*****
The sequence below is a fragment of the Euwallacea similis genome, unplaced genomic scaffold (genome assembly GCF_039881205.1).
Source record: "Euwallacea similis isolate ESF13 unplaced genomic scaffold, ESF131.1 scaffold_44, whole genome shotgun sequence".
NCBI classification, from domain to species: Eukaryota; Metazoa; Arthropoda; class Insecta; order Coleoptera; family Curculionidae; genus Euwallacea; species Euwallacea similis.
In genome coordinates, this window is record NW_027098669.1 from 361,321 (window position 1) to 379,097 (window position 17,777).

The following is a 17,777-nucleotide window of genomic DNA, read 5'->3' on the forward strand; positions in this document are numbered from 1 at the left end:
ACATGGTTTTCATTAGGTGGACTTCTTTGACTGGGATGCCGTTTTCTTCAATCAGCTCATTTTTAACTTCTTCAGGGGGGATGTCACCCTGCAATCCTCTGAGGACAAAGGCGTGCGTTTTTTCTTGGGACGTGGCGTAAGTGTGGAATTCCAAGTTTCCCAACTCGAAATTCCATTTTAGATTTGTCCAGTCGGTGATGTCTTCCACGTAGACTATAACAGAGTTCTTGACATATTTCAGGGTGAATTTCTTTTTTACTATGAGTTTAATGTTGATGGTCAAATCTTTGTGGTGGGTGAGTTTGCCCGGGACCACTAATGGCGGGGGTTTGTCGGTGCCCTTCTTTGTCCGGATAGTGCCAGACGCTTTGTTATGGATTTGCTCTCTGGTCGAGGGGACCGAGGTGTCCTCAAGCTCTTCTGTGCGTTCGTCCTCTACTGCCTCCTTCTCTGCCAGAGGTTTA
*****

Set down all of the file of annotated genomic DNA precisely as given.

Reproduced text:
The sequence below is a fragment of the Euwallacea similis genome, unplaced genomic scaffold (genome assembly GCF_039881205.1).
Source record: "Euwallacea similis isolate ESF13 unplaced genomic scaffold, ESF131.1 scaffold_44, whole genome shotgun sequence".
NCBI classification, from domain to species: Eukaryota; Metazoa; Arthropoda; class Insecta; order Coleoptera; family Curculionidae; genus Euwallacea; species Euwallacea similis.
In genome coordinates, this window is record NW_027098669.1 from 361,321 (window position 1) to 379,097 (window position 17,777).

The following is a 17,777-nucleotide window of genomic DNA, read 5'->3' on the forward strand; positions in this document are numbered from 1 at the left end:
ACATGGTTTTCATTAGGTGGACTTCTTTGACTGGGATGCCGTTTTCTTCAATCAGCTCATTTTTAACTTCTTCAGGGGGGATGTCACCCTGCAATCCTCTGAGGACAAAGGCGTGCGTTTTTTCTTGGGACGTGGCGTAAGTGTGGAATTCCAAGTTTCCCAACTCGAAATTCCATTTTAGATTTGTCCAGTCGGTGATGTCTTCCACGTAGACTATAACAGAGTTCTTGACATATTTCAGGGTGAATTTCTTTTTTACTATGAGTTTAATGTTGATGGTCAAATCTTTGTGGTGGGTGAGTTTGCCCGGGACCACTAATGGCGGGGGTTTGTCGGTGCCCTTCTTTGTCCGGATAGTGCCAGACGCTTTGTTATGGATTTGCTCTCTGGTCGAGGGGACCGAGGTGTCCTCAAGCTCTTCTGTGCGTTCGTCCTCTACTGCCTCCTTCTCTGCCAGAGGTTTA